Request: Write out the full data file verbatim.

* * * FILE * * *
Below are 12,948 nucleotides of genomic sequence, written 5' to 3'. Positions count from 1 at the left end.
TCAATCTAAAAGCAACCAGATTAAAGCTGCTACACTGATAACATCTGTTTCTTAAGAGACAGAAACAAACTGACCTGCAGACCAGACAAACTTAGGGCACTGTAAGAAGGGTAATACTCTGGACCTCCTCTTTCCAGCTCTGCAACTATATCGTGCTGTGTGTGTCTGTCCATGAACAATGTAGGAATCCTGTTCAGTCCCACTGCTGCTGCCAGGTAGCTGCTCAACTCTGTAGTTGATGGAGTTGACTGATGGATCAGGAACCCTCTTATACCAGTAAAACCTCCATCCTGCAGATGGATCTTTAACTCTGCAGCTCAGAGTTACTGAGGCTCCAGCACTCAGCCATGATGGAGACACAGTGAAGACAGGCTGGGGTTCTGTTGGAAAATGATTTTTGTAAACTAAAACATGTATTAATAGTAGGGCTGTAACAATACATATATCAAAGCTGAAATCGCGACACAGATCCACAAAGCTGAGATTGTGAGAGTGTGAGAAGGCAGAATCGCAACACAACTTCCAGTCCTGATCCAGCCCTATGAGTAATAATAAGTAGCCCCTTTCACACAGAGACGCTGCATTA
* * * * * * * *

Below are 12,948 nucleotides of genomic sequence, written 5' to 3'. Positions count from 1 at the left end.
TCAATCTAAAAGCAACCAGATTAAAGCTGCTACACTGATAACATCTGTTTCTTAAGAGACAGAAACAAACTGACCTGCAGACCAGACAAACTTAGGGCACTGTAAGAAGGGTAATACTCTGGACCTCCTCTTTCCAGCTCTGCAACTATATCGTGCTGTGTGTGTCTGTCCATGAACAATGTAGGAATCCTGTTCAGTCCCACTGCTGCTGCCAGGTAGCTGCTCAACTCTGTAGTTGATGGAGTTGACTGATGGATCAGGAACCCTCTTATACCAGTAAAACCTCCATCCTGCAGATGGATCTTTAACTCTGCAGCTCAGAGTTACTGAGGCTCCAGCACTCAGCCATGATGGAGACACAGTGAAGACAGGCTGGGGTTCTGTTGGAAAATGATTTTTGTAAACTAAAACATGTATTAATAGTAGGGCTGTAACAATACATATATCAAAGCTGAAATCGCGACACAGATCCACAAAGCTGAGATTGTGAGAGTGTGAGAAGGCAGAATCGCAACACAACTTCCAGTCCTGATCCAGCCCTATGAGTAATAATAAGTAGCCCCTTTCACACAGAGACGCTGCATTA